Television footage showed rescuers in orange jumpsuits applauding as the baby, Azra Karaduman, was removed from the hulk of crushed concrete and metal. A rescuer cradled the naked infant, who was wrapped in a blanket and handed over to a medic amid a scrum of emergency workers and media. The state-run Anatolia news agency said the baby was in good health but was flown to a hospital in Ankara.
Authorities said the death toll had risen to 370 as rescuers in Ercis and the provincial capital, Van, raced against time to free dozens of people trapped inside mounds of concrete, twisted steel and construction debris. At least nine people were rescued on Tuesday, although many more bodies were discovered.
Authorities have warned survivors not to enter damaged buildings and thousands spent a second night outdoors in cars or tents in near-freezing conditions, afraid to return to their homes. Some 1,300 people were injured
The baby's mother, Semiha, and grandmother, Gulsaadet, were huddled together, with the baby clinging to her mother's shoulder when rescuers found them, emergency worker Kadir Direk said. There was a bakery at the ground floor of the building, which may have kept them warm, he said.
Hours after the infant was freed, the others were pulled from the half-flattened building and rushed to ambulances as onlookers clapped and cheered. The mother had been semiconscious, but woke up when rescuers arrived, Direk said.
"Bringing them out is such happiness. I wouldn't be happier if they gave me tons of money," said rescuer Oytun Gulpinar.
Workers could not find the baby's father and there were no other signs of life in the shattered building, he said.
The Hurriyet newspaper reported the family live in Sivas, central Turkey, but were visiting the girl's grandmother and grandfather.
Firefighters and rescuers ordered silence while they listened for noise from other possible survivors in the large 5-story apartment block, parts of which were being supported by a crane.
Nine-year-old Oguz Isler was rescued along with his sister and cousin, but on Tuesday he was waiting at the foot of the same pile of debris that was his aunt's apartment block for news of his parents and of other relatives who remain buried inside.
Turkish rescue workers in bright orange overalls and Azerbaijani military rescuers in camouflage uniforms searched through the debris, using excavators, picks and shovels to look for Oguz's mother and father and other relatives still inside.
Dogs sniffed for possible survivors in gaps that opened up as their work progressed.
"They should send more people," Oguz said as he and other family members watched the rescuers. An elder cousin comforted him.
Mehmet Ali Hekimoglu, a medic, said the dogs indicated that there were three or four people inside the building, but it was not known if they were alive.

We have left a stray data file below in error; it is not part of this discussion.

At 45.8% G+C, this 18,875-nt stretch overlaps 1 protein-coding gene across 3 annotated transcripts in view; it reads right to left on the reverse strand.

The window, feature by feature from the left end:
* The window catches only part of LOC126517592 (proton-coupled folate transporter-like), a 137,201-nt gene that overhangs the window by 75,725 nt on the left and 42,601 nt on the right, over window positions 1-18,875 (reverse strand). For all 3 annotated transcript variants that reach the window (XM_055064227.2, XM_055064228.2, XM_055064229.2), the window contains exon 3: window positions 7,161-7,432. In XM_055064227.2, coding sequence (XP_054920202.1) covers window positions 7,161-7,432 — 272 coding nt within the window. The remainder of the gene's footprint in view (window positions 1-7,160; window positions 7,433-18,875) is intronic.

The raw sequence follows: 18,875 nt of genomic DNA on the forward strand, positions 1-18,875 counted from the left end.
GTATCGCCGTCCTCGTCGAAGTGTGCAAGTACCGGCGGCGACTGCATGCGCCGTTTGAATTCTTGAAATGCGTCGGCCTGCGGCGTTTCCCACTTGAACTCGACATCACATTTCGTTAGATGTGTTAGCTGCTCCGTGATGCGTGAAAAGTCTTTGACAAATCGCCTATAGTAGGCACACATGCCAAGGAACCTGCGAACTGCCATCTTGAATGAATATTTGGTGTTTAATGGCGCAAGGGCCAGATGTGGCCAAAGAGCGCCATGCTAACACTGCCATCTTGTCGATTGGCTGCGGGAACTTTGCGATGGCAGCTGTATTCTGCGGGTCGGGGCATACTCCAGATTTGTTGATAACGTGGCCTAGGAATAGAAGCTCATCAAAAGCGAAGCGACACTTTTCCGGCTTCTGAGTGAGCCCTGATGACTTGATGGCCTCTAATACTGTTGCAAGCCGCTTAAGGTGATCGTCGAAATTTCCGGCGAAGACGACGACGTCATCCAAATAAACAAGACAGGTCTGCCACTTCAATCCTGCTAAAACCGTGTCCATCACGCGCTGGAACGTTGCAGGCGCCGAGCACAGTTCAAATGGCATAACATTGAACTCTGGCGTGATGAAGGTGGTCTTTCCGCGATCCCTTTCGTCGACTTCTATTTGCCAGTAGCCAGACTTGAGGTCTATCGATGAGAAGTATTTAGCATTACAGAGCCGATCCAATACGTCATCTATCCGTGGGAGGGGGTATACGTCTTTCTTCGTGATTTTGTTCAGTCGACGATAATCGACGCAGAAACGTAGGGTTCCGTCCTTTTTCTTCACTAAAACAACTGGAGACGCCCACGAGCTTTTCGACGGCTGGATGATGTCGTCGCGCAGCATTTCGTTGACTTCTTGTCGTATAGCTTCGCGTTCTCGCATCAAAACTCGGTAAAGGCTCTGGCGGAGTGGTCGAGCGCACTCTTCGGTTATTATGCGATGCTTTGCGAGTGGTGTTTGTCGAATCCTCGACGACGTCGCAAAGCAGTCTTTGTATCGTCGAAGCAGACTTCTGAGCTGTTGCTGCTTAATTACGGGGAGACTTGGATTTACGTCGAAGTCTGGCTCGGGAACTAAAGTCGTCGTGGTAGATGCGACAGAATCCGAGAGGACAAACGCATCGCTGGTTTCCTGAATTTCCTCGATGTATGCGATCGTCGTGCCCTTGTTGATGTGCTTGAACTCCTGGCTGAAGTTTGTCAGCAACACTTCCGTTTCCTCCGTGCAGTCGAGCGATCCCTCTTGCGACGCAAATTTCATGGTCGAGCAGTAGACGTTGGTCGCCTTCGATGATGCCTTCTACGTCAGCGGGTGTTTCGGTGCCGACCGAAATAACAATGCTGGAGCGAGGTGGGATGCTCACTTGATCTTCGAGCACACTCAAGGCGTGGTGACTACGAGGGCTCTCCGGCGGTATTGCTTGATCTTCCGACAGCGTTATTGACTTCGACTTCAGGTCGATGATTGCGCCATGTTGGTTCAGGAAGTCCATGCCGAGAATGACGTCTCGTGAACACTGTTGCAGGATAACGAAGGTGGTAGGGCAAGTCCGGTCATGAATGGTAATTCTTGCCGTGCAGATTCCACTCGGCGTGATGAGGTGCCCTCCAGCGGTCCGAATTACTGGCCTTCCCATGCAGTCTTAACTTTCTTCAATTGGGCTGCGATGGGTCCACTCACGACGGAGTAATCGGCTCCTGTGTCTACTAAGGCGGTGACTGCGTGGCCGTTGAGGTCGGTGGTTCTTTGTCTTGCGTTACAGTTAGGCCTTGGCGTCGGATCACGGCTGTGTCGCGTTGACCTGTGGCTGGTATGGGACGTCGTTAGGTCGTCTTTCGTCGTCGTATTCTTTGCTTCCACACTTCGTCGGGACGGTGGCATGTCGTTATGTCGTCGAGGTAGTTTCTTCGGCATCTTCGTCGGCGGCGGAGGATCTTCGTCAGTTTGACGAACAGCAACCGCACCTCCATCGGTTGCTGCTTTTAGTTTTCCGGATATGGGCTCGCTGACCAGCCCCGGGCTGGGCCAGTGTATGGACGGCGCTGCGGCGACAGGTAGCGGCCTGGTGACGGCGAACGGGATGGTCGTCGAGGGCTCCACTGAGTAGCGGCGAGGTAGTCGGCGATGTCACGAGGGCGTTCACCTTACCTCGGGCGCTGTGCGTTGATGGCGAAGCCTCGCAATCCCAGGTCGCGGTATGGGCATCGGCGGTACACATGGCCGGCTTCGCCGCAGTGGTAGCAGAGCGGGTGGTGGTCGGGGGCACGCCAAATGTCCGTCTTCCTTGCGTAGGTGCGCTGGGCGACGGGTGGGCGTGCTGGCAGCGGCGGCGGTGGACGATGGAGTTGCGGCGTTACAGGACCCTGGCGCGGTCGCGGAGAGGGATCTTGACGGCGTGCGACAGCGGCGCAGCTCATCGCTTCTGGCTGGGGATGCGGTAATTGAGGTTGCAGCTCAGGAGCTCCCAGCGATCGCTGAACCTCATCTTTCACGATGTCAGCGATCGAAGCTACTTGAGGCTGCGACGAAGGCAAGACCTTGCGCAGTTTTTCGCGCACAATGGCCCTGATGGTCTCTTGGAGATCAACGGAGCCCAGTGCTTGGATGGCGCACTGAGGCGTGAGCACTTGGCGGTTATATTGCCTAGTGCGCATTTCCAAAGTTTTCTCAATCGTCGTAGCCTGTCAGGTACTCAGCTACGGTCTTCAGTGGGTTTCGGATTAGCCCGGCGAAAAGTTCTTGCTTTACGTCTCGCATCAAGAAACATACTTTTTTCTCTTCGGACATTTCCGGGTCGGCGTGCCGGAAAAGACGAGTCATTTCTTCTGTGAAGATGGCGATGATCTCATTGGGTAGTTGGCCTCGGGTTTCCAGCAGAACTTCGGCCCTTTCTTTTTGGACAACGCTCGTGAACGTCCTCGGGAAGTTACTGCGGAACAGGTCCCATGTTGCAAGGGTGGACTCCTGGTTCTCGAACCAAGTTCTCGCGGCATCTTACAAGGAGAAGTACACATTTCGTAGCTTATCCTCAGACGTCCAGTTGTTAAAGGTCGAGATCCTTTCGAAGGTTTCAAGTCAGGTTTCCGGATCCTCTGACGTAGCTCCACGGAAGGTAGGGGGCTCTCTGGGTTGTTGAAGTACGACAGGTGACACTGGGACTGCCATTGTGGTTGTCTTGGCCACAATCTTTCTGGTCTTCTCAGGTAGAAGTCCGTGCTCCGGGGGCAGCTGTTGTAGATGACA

The boy, his sister and a cousin were trapped in the building's third-floor stairway as they tried to escape when the quake hit. A steel door fell over him.
"I fell on the ground face down. When I tried to move my head, it hit the door," he said. "I tried to get out and was able to open a gap with my fists in the wall but could not move my body further. The wall crumbled quickly when I hit it."
"We started shouting: 'Help! We're here,"' he said. "They found us a few hours later, they took me out about 8 1/2 hours later. ... I was OK but felt very bad, lonely. ... I still have a headache, but the doctor said I was fine."
"They took me out last because I was in good shape and the door was protecting me. I was hearing stones falling on it," the boy said.
The government's response to the quake appeared to be well-coordinated because of the country's vast experience in dealing with killer quakes and their aftermaths. Hundreds of rescue teams from throughout Turkey rushed to the mainly Kurdish area, while Turkish Red Crescent dispatched tents and blankets and set up soup kitchens.
But there was still no power or running water and aid distribution was at times disrupted as desperate people stopped trucks even before they entered Ercis, leading some residents to complain that they could not get tents and stoves for their families. The Milliyet newspaper on Tuesday reported fistfights in front of some aid trucks.
"The aid is coming in but we're not getting it. We need more police, soldiers," resident Baran Gungor said. "People from nearby towns and villages stop the aid trucks on the road and loot tents and stoves."
Hundreds of tents were erected in two stadiums but many preferred to stay close to their homes for news of the missing or to keep watch on damaged buildings.
The government said it would set up temporary homes and would begin planning to rebuild destroyed areas with better housing. Turks across the country began sending blankets and warm clothing.
The earthquake's epicenter was the village of Tabanli but damage there was minimal; No deaths were reported and its mud-brick homes were relatively unharmed.
Turkey lies in one of the world's most active seismic zones and is crossed by numerous fault lines. In 1999, two earthquakes with a magnitude of more than 7 struck northwestern Turkey, killing about 18,000 people.
Istanbul, the country's largest city with more than 12 million people, lies in northwestern Turkey near a major fault line, and experts say tens of thousands could be killed if a major quake struck there.
Associated Press writers Suzan Fraser in Ankara, and Christopher Torchia in Istanbul, contributed to this report.